Improving Imputation Accuracy by Inferring Causal Variants in Genetic Studies

  • Yue Wu
  • Farhad Hormozdiari
  • Jong Wha J. Joo
  • Eleazar EskinEmail author
Conference paper
Part of the Lecture Notes in Computer Science book series (LNCS, volume 10229)


Genotype imputation has been widely utilized for two reasons in the analysis of Genome-Wide Association Studies (GWAS). One reason is to increase the power for association studies when causal SNPs are not collected in the GWAS. The second reason is to aid the interpretation of a GWAS result by predicting the association statistics at untyped variants. In this paper, we show that prediction of association statistics at untyped variants that have an influence on the trait produces overly conservative results. Current imputation methods assume that none of the variants in a region (locus consists of multiple variants) affect the trait, which is often inconsistent with the observed data. In this paper, we propose a new method, CAUSAL-Imp, which can impute the association statistics at untyped variants while taking into account variants in the region that may affect the trait. Our method builds on recent methods that impute the marginal statistics for GWAS by utilizing the fact that marginal statistics follow a multivariate normal distribution. We utilize both simulated and real data sets to assess the performance of our method. We show that traditional imputation approaches underestimate the association statistics for variants involved in the trait, and our results demonstrate that our approach provides less biased estimates of these association statistics.


Linkage Disequilibrium Summary Statistic Association Statistic Marginal Statistic Causal Variant 
These keywords were added by machine and not by the authors. This process is experimental and the keywords may be updated as the learning algorithm improves.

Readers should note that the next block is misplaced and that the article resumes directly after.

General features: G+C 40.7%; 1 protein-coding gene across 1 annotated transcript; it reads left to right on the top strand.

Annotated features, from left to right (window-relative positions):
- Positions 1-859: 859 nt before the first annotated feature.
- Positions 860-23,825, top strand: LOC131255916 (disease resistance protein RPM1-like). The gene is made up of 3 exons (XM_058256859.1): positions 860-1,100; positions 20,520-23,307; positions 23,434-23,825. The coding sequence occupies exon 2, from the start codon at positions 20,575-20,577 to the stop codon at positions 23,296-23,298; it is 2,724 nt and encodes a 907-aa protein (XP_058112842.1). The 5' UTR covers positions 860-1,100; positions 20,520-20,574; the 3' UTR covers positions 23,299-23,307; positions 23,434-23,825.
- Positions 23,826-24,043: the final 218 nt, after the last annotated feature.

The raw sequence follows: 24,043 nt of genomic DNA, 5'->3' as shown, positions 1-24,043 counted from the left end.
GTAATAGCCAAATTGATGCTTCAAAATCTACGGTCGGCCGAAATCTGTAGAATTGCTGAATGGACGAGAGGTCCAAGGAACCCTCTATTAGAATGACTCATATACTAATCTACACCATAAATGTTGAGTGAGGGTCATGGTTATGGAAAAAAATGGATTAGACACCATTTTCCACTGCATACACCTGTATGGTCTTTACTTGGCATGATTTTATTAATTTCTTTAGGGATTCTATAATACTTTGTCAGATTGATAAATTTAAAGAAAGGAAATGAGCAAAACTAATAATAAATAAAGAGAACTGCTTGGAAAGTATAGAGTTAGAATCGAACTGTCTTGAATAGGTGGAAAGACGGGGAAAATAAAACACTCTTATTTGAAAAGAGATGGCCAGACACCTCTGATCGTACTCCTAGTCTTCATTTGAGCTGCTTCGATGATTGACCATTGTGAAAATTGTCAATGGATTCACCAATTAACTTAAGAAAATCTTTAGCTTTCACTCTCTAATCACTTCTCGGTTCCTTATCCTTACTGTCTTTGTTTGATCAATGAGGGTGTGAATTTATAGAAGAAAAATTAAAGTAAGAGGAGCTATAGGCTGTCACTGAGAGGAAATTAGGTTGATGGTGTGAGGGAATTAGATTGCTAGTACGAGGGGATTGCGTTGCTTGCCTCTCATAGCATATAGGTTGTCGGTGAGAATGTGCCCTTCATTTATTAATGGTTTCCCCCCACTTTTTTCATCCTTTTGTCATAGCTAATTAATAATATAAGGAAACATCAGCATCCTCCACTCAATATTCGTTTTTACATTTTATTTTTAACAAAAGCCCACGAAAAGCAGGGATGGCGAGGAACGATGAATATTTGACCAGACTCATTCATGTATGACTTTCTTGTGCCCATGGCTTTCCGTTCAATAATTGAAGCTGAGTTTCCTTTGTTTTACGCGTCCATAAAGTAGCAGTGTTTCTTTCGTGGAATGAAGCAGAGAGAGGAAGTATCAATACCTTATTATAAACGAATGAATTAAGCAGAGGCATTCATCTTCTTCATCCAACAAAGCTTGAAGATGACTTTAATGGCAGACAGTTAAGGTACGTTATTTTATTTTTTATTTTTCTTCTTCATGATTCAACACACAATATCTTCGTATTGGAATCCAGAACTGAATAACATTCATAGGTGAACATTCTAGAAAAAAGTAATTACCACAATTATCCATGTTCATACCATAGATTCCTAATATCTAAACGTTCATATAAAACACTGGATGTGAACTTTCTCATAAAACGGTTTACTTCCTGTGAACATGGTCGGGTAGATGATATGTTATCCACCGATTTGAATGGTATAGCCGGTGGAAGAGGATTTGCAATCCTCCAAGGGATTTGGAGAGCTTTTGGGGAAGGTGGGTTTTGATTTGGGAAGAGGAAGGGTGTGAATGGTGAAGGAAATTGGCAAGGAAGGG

1. 1.
    Zeggini, E., Weedon, M.N., Lindgren, C.M., et al.: Replication of genome-wide association signals in UK samples reveals risk loci for type 2 diabetes. Science 316(5829), 1336–1341 (2007)CrossRefGoogle Scholar
  2. 2.
    Sladek, R., Rocheleau, G., Rung, J., et al.: A genome-wide association study identifies novel risk loci for type 2 diabetes. Nature 445(7130), 881–885 (2007)CrossRefGoogle Scholar
  3. 3.
    Hakonarson, H., Grant, S.F.A., Bradfield, J.P., et al.: A genome-wide association study identifies kiaa0350 as a type 1 diabetes gene. Nature 448(7153), 591–594 (2007)CrossRefGoogle Scholar
  4. 4.
    Yang, J., Manolio, T.A., Pasquale, L.R., et al.: Genome partitioning of genetic variation for complex traits using common SNPs. Nat. Genet. 43(6), 519–525 (2011)CrossRefGoogle Scholar
  5. 5.
    Kottgen, A., Albrecht, E., Teumer, A., et al.: Genome-wide association analyses identify 18 new loci associated with serum urate concentrations. Nat. Genet. 45(2), 145–154 (2013)CrossRefGoogle Scholar
  6. 6.
    Yi, L., Vitart, V., Burdon, K.P., et al.: Genome-wide association analyses identify multiple loci associated with central corneal thickness and keratoconus. Nat. Genet. 45(2), 155–163 (2013)CrossRefGoogle Scholar
  7. 7.
    Ripke, S., O’Dushlaine, C., Chambert, K., et al.: Genome-wide association analysis identifies 13 new risk loci for schizophrenia. Nat. Genet. 45(10), 1150–1159 (2013)CrossRefGoogle Scholar
  8. 8.
    Reich, D.E., Cargill, M., Bolk, S., et al.: Linkage disequilibrium in the human genome. Nature 411(6834), 199–204 (2001)CrossRefGoogle Scholar
  9. 9.
    Pritchard, J.K., Przeworski, M.: Linkage disequilibrium in humans: models and data. Am. J. Hum. Genet. 69(1), 1–14 (2001)CrossRefGoogle Scholar
  10. 10.
    Browning, S.R.: Missing data imputation and haplotype phase inference for genome-wide association studies. Hum. Genet. 124(5), 439–450 (2008)CrossRefGoogle Scholar
  11. 11.
    Howie, B., Fuchsberger, C., Stephens, M., Marchini, J., Abecasis, G.R.: Fast and accurate genotype imputation in genome-wide association studies through pre-phasing. Nat. Genet. 44(8), 955–959 (2012)CrossRefGoogle Scholar
  12. 12.
    Howie, B.N., Donnelly, P., Marchini, J.: A flexible and accurate genotype imputation method for the next generation of genome-wide association studies. PLoS Genet. 5(6), e1000529 (2009)CrossRefGoogle Scholar
  13. 13.